OSHA pulls rule on reporting ergonomics injuries


By DON McINTOSH, Associate Editor

OSHA — the federal agency in charge of making workplaces safer — announced Jan. 25 that it will hold off asking employers to record musculoskeletal disorders like carpal tunnel on a form they already fill out for work-related injuries. OSHA (which stands for Occupational Safety and Health Administration) said it was taking the action to “seek greater input from small businesses on the impact of the proposal.”

But small business groups already weighed in extensively with hearing testimony and written comments. They were critical of the change, even though it doesn’t affect small businesses for the most part. OSHA spokesperson Diana Petterson says less than 15 percent of small businesses are required to fill out the form. Businesses with under 10 employees — and businesses in low-hazard industries or office environments — aren’t required to fill out the form.

Peg Seminario, director of the Safety and Health Department of the national AFL-CIO labor federation, says there’s no merit to business groups’ claim that reporting musculoskeletal disorders (MSDs) would be burdensome. She says the groups’ real fear is that if they start counting MSDs, they may at some later stage have to spend money to prevent them.

MSDs — which can be caused by repetitive motion or overexertion — afflict the muscles, nerves, tendons, ligaments, joints, cartilage and spinal discs of millions of workers. Examples include carpal tunnel syndrome, sciatica, tendinitis, herniated spinal discs, and lower back pain. MSDs accounted for 28 percent of all reported workplace injuries and illnesses in 2009, according to an annual survey conducted by the Bureau of Labor Statistics.

Organized labor has fought for decades to get employers to take MSDs seriously, but business groups have resisted government intervention.

This latest fight is about OSHA’s Form 300, a log that is filled out by employers whenever a work-related injury or illness causes a worker to seek medical treatment, lose work time or restrict the kinds of tasks they can perform. For decades, the log included a box indicating that the injury was caused by “cumulative trauma.” But the box didn’t distinguish between hearing loss and musculoskeletal disorders (MSDs). In January 2001, OSHA gave noise-related illness and MSDs their own separate columns. Then the newly-installed administration of George W. Bush stepped in and eliminated the MSD column.

The administration of Barack Obama has taken its time reversing that move. OSHA proposed to restore the MSD column, held a March 2010 hearing, took comment, finalized a draft rule change, and sent it in July 2010 to the Office of Management and Budget for review. Now OSHA says it’s temporarily withdrawing the change from OMB review until it can have “an active dialogue between the agency and the small business community.”

“We were stunned,” said the AFL-CIO’s Seminario. “This is basically a tool to use in the workplace to identify which of these injuries are MSDs, which hopefully will focus attention by employers on how to prevent them. If they’re responding this way to a small rule with a minimal impact, we’re quite concerned how they’ll respond to rules that have an bigger impact.”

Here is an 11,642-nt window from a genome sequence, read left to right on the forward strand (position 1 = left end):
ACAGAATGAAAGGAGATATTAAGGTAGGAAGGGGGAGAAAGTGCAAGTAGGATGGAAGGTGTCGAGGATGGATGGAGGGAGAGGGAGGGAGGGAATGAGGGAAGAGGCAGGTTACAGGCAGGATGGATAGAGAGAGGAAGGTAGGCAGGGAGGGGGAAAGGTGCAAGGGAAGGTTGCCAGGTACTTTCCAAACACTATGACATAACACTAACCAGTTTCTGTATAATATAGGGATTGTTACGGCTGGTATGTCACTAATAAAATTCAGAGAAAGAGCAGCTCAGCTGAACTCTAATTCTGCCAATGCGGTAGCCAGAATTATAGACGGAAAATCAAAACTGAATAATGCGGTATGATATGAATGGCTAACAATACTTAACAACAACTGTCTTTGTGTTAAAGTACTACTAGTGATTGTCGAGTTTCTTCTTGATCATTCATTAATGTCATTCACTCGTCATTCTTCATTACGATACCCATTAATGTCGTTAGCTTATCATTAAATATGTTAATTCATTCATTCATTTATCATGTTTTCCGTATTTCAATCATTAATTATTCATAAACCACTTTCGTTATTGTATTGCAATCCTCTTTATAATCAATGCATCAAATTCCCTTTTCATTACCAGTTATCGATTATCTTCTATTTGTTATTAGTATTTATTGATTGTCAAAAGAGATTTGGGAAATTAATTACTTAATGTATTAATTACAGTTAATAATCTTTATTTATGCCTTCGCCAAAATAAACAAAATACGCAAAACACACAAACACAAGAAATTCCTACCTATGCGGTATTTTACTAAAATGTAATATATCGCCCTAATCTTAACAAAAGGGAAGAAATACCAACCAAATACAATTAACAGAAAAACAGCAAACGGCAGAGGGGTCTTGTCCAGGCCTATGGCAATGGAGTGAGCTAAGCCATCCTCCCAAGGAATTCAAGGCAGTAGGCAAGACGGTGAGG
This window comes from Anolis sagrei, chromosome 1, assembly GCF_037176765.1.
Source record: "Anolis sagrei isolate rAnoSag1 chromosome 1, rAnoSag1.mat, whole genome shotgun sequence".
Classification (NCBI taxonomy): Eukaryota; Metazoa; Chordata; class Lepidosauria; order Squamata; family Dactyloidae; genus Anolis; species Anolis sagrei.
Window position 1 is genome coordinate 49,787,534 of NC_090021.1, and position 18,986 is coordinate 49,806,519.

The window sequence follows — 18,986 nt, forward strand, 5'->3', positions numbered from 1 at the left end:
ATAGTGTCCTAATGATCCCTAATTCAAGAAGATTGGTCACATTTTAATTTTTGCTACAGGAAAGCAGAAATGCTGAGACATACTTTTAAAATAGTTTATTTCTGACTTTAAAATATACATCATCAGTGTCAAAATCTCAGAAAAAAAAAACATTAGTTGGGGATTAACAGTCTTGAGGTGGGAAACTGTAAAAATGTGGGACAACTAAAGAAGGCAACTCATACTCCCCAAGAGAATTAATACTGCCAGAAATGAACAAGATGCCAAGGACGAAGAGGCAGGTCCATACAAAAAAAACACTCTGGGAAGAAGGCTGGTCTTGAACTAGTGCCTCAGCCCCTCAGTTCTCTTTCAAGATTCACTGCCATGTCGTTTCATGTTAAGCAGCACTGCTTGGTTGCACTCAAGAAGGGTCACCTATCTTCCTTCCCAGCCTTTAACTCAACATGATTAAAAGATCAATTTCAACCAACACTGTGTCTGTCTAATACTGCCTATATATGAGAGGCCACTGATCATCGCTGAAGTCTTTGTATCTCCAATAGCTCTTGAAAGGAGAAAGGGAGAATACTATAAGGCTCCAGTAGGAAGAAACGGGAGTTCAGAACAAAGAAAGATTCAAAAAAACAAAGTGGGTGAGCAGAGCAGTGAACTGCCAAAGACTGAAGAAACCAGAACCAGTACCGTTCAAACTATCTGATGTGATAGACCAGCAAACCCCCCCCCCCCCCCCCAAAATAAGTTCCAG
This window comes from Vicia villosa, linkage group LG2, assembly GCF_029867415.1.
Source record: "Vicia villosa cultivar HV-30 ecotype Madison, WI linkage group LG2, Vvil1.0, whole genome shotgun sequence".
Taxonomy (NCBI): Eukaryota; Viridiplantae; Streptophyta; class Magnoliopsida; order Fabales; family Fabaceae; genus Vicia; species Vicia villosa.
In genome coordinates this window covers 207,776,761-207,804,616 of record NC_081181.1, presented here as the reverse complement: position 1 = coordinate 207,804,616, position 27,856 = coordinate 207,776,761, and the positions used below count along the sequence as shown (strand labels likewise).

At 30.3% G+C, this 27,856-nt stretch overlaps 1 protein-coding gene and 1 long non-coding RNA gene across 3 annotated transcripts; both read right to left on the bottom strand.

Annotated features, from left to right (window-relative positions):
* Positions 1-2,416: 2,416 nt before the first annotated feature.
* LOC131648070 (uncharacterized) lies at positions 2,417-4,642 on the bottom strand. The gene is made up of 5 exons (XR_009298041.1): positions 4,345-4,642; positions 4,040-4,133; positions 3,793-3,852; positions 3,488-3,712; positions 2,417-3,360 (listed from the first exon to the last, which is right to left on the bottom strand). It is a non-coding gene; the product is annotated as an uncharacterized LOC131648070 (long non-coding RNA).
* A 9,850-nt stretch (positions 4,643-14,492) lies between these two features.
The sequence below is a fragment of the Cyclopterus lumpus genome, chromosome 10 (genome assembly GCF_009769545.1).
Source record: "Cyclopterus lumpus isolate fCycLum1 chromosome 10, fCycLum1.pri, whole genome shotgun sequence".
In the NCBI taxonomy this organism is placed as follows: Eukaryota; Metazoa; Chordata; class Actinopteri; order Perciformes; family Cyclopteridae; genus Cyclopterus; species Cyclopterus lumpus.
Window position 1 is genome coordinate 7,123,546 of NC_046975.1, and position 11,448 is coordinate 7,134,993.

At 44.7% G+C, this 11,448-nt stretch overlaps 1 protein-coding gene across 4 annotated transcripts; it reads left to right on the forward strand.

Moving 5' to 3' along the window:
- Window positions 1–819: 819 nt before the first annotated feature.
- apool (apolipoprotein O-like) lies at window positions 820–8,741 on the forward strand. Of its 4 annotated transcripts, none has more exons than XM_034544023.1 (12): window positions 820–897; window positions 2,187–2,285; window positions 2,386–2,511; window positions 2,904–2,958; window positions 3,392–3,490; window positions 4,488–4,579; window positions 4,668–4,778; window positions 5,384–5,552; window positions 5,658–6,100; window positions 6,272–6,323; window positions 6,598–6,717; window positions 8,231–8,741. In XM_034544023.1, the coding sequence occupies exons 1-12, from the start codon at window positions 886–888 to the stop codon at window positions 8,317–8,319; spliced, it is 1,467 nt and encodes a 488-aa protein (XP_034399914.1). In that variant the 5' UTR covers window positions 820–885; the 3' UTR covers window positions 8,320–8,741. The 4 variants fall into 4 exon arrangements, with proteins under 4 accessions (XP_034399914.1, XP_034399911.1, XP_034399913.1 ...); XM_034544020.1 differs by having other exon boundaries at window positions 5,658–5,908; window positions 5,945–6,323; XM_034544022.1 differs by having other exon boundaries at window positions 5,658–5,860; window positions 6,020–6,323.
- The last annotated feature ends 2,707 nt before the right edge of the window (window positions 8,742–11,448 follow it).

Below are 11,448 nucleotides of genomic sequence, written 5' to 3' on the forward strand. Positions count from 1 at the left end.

Seminario said the U.S. Chamber of Commerce and other groups have been vocally opposing this rule and others for many months — with ideological, not substantive objections.

The Chamber argues that MSDs aren’t well enough defined, that they rely on workers’ unverifiable claims of pain and discomfort, and that it’s too hard to determine the precise cause, including whether an MSD is work-related or pre-existing.

OSHA’s announcement that it’s withdrawing the proposed rule change came one week after President Obama issued an executive order that all federal regulatory agencies must review new and existing rules to make sure they’re the least burdensome.

“I am directing federal agencies to do more to account for — and reduce — the burdens regulations may place on small businesses,” Obama wrote in a Wall Street Journal op-ed piece explaining the order.

To put all this in context: OSHA has been studying MSDs for 31 years. MSDs are often brought about by workspaces that are not designed with ergonomic considerations in mind. The White House is in charge of executive branch agencies like OSHA. In November 2000, just as President Bill Clinton wrapped up his eight years in office, OSHA announced a new rule that would have required employers to implement ergonomics programs if they had musculoskeletal injuries in a workplace. But the U.S. Chamber of Commerce declared it a top priority to repeal the rule, and a Republican-led Congress obliged, overturning the rule in March 2001, before it took effect.

In short, the Obama Administration has not sought to require employers to do anything about MSDs, and now it’s backing off requiring employers even to report them … at least until OSHA has a chance to hear some more from small business groups about the impact of adding a check box to an existing form.

To get more small business feedback on the proposal to add an MSD column to Form 300, OSHA and the U.S. Small Business Administration’s Office of Advocacy will be jointly hosting a meeting, details of which will be announced by the end of February.

“After this small business meeting,” said Petterson, the OSHA spokesperson, “OSHA will review the comments and concerns regarding the proposed rule, prior to submitting it back to the OMB.”

Editor’s Note: Oregon and Washington are two of 25 states that develop and operate their own job safety and health programs. Federal OSHA approves and monitors all state plans. Neither state has an ergonomics standard or separate reporting requirement for musculoskeletal disorders.


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